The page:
The brig was chased close to the shore, where she was followed by the Epervier, Spark, Torch and Spitfire, to whom she surrendered, after losing twenty-three men. No Americans were either killed or wounded. The captured brig, with most of the prisoners on board, was sent into Carthagena. From Cape Palos, the American squadron proceeded to Algiers, where it arrived the 28th of June.

The boats soon overhauled the fugitive, and escape seemed hopeless; for the "Epervier" was manned by a prize-crew of only sixteen men. But Lieut. Nicholson, who was in command, determined to try the effect of bluster. Accordingly he leaped upon the taffrail, with a speaking-trumpet in his hand, and shouted out orders as if calling a huge crew to quarters.

I had been a prisoner nineteen months, and that was quite enough for me for the remainder of my life. We United States' men reported ourselves, the next day to Captain Evans, the commandment of the Brooklyn Yard, and, after giving in our names, we were advised to go on board the Epervier, which was then fitting out for the Mediterranean, under the command of Captain Downes.

The whole country offers a vast field to the naturalist; the most common birds of prey are the bald, the white-headed eagle, the black and the grey, the falcon, the common hawk, the epervier, the black and red-headed vulture, the raven and the crow.

The whole country offers a vast field to the naturalist; the most common birds of prey are the bald, the white-headed eagle, the black and the grey, the falcon, the common hawk, the epervier, the black and red-headed vulture, the raven and the crow.

But by way of compensation, the British brig Epervier, of 18 guns, towards the close of April, surrendered to the American sloop of war Peacock, of 22 guns, and on the 28th of June, a most desperate encounter took place between the British sloop of war Reindeer, of 18 guns, and the American sloop, Wasp.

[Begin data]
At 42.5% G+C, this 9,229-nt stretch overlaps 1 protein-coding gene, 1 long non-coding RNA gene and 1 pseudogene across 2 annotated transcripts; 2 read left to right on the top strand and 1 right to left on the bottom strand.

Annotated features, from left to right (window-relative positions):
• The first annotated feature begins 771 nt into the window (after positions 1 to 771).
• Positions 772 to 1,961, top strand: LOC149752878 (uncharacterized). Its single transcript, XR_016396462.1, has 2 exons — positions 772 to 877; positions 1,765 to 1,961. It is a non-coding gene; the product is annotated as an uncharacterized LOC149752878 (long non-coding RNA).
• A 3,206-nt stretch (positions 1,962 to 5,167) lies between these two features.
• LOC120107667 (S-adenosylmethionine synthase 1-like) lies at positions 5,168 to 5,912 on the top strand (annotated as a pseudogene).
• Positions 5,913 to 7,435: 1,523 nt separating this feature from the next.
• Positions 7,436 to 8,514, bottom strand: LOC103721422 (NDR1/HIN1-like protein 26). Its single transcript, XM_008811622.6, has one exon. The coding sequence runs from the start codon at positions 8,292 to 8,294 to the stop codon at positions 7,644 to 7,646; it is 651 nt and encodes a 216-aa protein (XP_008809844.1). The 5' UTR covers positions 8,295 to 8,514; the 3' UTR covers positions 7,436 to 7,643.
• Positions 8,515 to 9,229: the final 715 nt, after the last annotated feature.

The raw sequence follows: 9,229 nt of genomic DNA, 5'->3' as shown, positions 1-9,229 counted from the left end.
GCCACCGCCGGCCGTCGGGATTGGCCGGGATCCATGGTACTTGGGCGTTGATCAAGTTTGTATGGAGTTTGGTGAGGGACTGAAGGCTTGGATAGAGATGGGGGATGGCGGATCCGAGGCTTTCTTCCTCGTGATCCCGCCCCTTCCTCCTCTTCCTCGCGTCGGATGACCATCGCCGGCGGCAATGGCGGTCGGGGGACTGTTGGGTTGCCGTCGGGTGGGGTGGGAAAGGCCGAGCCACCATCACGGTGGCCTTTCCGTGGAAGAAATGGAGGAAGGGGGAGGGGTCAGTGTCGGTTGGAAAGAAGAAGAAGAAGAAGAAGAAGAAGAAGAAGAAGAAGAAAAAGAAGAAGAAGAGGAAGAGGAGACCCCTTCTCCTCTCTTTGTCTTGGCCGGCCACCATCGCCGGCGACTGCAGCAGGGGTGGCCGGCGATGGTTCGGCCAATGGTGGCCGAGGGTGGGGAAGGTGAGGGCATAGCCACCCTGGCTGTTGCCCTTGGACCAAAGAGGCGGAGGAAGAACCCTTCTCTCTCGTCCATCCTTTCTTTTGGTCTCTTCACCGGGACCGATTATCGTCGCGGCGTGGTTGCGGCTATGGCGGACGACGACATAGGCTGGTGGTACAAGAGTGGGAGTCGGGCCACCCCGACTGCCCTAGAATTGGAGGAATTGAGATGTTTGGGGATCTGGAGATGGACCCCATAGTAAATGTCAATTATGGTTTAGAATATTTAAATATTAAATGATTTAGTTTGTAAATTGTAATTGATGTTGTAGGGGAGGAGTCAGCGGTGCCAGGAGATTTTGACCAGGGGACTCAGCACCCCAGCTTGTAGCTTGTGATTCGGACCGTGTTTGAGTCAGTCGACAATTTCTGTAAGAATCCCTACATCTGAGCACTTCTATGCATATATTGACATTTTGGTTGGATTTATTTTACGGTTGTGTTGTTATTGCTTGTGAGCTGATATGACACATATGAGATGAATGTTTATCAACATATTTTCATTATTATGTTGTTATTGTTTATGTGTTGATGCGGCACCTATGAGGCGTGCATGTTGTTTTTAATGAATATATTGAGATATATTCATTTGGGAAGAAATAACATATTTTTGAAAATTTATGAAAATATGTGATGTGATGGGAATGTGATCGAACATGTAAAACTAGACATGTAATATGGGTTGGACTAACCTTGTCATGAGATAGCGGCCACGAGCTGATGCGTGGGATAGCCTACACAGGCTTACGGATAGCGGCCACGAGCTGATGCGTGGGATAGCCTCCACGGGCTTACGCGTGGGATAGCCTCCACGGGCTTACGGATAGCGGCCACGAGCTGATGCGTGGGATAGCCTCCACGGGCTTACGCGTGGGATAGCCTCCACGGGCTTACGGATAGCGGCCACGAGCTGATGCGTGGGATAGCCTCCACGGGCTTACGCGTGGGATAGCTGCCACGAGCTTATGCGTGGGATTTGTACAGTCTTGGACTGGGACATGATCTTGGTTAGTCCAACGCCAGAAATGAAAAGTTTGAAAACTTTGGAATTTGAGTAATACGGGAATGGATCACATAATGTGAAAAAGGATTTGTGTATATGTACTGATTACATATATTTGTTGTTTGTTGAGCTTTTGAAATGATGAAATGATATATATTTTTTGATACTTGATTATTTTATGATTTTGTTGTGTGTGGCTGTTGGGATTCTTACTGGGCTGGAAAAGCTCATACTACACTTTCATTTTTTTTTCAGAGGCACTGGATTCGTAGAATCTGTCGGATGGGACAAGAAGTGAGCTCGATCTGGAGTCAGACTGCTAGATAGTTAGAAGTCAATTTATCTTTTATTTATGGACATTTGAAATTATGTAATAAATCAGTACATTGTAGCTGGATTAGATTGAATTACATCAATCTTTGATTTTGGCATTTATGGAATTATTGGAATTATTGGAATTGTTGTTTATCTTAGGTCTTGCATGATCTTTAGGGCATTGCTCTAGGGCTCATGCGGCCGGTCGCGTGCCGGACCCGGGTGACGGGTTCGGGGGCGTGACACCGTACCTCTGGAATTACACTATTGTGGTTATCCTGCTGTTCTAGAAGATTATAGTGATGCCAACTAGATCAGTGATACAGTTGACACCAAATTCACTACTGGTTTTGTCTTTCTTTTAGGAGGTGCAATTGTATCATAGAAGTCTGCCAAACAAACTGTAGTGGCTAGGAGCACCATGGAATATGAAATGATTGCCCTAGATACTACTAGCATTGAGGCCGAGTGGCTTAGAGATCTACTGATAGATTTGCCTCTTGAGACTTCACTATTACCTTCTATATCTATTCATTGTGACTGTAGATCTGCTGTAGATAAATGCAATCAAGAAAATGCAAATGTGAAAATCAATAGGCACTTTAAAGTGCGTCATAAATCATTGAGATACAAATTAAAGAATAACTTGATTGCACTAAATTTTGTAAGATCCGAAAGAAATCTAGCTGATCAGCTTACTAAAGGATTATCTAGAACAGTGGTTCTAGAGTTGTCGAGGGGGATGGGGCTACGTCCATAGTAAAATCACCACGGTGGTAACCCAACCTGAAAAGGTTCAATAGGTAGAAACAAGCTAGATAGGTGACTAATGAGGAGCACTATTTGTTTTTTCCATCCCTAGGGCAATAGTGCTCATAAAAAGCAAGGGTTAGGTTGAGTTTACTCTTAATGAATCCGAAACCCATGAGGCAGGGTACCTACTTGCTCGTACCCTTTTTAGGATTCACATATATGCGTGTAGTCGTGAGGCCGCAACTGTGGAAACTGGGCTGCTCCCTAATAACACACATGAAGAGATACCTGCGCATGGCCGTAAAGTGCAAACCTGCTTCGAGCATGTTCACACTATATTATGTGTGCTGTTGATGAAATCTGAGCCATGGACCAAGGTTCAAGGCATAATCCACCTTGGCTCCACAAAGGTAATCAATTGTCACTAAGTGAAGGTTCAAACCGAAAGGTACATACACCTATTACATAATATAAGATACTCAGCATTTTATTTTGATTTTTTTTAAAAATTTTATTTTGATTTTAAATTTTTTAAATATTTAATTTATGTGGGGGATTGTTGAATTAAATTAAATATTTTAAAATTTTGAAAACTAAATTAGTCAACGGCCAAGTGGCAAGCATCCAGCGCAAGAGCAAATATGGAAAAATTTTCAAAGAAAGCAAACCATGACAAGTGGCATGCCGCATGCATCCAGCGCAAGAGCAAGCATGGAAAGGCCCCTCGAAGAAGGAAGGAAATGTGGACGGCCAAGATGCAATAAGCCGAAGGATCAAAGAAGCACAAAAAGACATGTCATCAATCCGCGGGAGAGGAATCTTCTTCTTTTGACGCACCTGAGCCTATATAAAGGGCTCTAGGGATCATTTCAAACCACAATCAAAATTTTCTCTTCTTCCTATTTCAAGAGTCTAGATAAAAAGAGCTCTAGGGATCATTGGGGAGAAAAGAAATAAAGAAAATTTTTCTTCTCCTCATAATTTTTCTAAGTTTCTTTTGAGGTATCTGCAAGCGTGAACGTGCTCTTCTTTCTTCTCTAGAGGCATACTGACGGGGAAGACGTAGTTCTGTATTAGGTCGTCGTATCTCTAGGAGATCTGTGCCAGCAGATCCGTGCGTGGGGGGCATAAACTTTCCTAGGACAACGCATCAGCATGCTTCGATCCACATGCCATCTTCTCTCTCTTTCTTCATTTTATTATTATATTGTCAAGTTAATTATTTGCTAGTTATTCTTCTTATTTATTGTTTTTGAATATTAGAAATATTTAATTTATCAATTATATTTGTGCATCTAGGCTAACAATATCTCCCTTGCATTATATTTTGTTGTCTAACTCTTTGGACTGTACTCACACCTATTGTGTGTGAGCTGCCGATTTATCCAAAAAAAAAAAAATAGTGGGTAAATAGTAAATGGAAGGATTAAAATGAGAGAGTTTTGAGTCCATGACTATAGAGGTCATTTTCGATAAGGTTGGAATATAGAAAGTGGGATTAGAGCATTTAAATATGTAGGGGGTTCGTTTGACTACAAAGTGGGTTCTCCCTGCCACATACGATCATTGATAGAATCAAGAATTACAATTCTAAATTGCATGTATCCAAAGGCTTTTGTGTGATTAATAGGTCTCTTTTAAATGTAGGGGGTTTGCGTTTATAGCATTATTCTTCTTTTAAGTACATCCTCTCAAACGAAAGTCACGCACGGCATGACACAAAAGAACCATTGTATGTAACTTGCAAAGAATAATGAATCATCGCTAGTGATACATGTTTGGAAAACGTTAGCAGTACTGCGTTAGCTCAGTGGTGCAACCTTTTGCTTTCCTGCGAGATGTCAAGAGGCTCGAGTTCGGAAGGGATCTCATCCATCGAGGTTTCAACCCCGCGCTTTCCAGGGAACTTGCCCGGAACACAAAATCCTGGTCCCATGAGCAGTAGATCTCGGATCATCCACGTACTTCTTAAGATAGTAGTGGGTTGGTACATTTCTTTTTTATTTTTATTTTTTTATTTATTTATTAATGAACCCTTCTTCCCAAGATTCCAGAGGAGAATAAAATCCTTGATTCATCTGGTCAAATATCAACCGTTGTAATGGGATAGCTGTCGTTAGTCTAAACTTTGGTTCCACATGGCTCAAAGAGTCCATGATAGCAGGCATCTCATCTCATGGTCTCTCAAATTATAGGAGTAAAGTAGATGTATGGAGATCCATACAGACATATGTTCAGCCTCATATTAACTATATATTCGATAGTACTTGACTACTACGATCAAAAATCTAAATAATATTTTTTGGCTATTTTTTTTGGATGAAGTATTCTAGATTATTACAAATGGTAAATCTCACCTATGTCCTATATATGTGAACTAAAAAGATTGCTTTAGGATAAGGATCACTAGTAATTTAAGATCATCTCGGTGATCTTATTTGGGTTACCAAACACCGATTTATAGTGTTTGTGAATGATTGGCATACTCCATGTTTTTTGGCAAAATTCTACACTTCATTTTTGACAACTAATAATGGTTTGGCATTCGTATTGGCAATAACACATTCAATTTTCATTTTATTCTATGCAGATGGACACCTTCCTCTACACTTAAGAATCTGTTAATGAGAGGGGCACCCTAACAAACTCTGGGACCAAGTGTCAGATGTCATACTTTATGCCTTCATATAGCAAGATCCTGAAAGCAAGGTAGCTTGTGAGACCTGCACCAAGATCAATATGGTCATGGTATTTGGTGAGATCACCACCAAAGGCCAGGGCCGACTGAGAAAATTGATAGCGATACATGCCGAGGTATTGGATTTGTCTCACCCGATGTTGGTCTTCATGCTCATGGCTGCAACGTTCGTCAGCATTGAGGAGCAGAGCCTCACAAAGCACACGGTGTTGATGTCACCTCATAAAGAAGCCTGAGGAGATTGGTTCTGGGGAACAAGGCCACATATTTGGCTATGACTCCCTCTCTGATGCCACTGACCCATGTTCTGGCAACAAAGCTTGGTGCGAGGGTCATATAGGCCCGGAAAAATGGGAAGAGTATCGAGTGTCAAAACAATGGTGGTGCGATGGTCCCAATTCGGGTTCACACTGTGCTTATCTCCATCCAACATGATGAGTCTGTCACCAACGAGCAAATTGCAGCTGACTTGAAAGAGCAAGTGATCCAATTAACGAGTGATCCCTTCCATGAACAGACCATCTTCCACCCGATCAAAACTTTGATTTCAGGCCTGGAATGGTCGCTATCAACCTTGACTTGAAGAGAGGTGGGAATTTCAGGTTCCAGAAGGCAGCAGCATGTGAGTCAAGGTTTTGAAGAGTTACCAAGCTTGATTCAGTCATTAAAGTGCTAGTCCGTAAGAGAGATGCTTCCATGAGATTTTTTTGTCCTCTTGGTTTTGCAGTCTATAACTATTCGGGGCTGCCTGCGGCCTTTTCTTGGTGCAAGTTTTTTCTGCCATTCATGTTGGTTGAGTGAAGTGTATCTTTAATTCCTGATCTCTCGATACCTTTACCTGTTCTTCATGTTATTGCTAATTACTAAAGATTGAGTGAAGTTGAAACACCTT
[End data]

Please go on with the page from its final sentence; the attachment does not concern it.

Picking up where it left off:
His correspondence with me is limited to two letters, one of which he wrote while he commanded the 'Epervier', and another seven years after, dated 6th September 1809. In this latter he said: "I shall be in Hannover on the 10th. If you can make it convenient to come there and spend a day with me it will give me great pleasure.

On April 21st, the United States sloop-of-war Frolic was captured by the British frigate Orpheus. On the 27th of the same month, the United States sloop-of-war Peacock captured the British brig-of-war Epervier with $118,000 in specie on board. On June 9th, the United States sloop-of-war Rattlesnake was captured by a British man-of-war.

Off the Florida coast on the 29th of April she sighted a convoy and attacked the escort brig of eighteen guns, the Epervier. In this instance the behavior of the American vessel and her crew was supremely excellent and not a flaw could be found. They hulled the British brig forty-five times and made a shambles of her deck and did it with the loss of one man.

Now, either Las Cases misinterpreted Maitland's words and acts, or Napoleon hoped to impose on the captain by the statements just quoted. Maitland had not sent to Hotham for permits; he held out no hopes of Napoleon's going to America; he only promised to take him to England to be at the disposal of the Prince Regent. Napoleon, taking no notice of the last stipulation, now promised to go to England, not as Emperor, but as a private individual. He took this step soon after dawn on the 15th, when any lingering hopes of his escape were ended by the sight of Admiral Hotham's ship, "Superb," in the offing. On leaving the French brig, "Epervier," he was greeted with the last cheers of Vive l'Empereur, cheers that died away almost in a wail as his boat drew near to the "Bellerophon." There he was greeted respectfully, but without a salute. He wore the green uniform, with gold and scarlet facings, of a colonel of the Chasseurs